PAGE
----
One of the things that makes the game great is the fact that these sidequests can be quite intricate, and as you embark on one you find yourself picking up more and more in your attempt to finish the first one (just because they’re there).  TWII keeps track of all the things you’ve agreed to do in a log for you, so there’s no need to write it all down yourself, and once you’ve begun a sidequest you can just ignore it for hours on end before going back to pick it up again.

The title certainly intends for some of these sidequests and tasks to be accomplished later rather than earlier as they pit you against foes that you ought to have no prayer whatsoever of  beating until you’ve leveled-up significantly.  And it is here, with this “you ought to have no prayer” that the game sports its first real weakness –  the monsters tend to be stupid.  For instance, progress far enough in one sidequest and you’ll have to enter a cave that has a huge number of Giant Scorpions.  Without loads of HP, the right armor, and good weapons, a Giant Scorpion can take you out with two swings.  But, that’s only if you’re dumb enough to get up close.  The cave has stalagmites which you can stand behind and which the scorpion will try and swing at you through without ever thinking that if it took two steps to the right it could hit you without the stalagmites getting in the way.  If that wasn’t bad enough, other Giant Scorpions in the same cave will give chase after you fire at them with arrows, but all too soon hit what seems to be a programmed point which they refuse to move past.  Once you’re past that magic invisible spot, all you have to do is stand there and fire away as the scorpion gets frustrated  and then heads back to its patrol area (you can then repeat the cycle and after a few go rounds kill him without ever taking any damage).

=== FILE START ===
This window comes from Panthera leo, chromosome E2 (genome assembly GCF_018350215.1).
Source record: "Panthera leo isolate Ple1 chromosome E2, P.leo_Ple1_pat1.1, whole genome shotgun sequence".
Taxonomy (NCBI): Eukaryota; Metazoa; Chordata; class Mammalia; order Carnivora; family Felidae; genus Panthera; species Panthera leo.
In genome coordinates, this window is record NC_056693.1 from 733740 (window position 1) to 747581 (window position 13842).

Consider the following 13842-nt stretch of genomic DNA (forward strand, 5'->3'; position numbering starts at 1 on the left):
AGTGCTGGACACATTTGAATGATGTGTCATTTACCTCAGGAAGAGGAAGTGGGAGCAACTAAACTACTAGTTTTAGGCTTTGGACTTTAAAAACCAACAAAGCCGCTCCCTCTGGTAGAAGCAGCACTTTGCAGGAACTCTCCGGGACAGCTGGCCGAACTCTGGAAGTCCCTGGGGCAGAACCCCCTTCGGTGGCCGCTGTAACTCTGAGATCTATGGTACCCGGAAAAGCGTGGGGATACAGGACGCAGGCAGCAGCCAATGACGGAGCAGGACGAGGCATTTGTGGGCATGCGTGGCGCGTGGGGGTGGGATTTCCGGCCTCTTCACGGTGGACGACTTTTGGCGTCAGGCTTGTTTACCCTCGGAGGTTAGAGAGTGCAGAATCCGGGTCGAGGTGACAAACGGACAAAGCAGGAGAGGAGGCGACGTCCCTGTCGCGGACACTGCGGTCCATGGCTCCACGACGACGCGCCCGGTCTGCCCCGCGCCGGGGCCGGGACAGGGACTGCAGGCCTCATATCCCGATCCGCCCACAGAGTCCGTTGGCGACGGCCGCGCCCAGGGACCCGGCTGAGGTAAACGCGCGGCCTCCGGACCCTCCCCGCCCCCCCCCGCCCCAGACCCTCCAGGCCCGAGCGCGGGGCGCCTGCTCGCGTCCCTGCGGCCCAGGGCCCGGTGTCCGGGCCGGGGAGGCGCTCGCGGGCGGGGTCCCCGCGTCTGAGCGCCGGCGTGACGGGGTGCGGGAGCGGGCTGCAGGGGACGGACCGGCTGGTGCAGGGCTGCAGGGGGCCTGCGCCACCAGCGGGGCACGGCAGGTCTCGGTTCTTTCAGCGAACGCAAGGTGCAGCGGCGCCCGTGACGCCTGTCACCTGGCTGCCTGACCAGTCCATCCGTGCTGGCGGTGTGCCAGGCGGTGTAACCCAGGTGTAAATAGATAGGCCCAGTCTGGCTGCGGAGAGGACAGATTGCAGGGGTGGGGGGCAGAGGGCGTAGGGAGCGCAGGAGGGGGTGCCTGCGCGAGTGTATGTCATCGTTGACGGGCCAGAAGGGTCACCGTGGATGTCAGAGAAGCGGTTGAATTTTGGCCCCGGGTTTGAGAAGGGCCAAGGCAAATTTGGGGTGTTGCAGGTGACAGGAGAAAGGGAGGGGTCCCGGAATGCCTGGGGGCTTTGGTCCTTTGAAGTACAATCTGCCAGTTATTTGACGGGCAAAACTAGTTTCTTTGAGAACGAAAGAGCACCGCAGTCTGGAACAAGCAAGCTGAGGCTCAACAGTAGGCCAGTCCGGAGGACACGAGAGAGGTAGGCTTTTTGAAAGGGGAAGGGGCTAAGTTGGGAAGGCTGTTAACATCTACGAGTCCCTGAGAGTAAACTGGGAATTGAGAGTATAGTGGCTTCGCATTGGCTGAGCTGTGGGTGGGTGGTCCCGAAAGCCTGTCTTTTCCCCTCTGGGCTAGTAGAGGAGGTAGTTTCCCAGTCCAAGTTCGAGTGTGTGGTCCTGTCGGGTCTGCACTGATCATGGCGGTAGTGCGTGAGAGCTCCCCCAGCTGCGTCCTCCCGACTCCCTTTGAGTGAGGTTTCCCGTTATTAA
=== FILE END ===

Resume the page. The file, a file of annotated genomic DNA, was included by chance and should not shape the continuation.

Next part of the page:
Perhaps the reason that the first Giant Scorpion mentioned above is baffled by the stalagmites is that his claw can in fact swing straight through them without seeming to touch the protrusions.  The claw can’t hurt you as the physics of what is taking place suggest that it has been stopped by the stalagmites, but the claw certainly appears to go through them.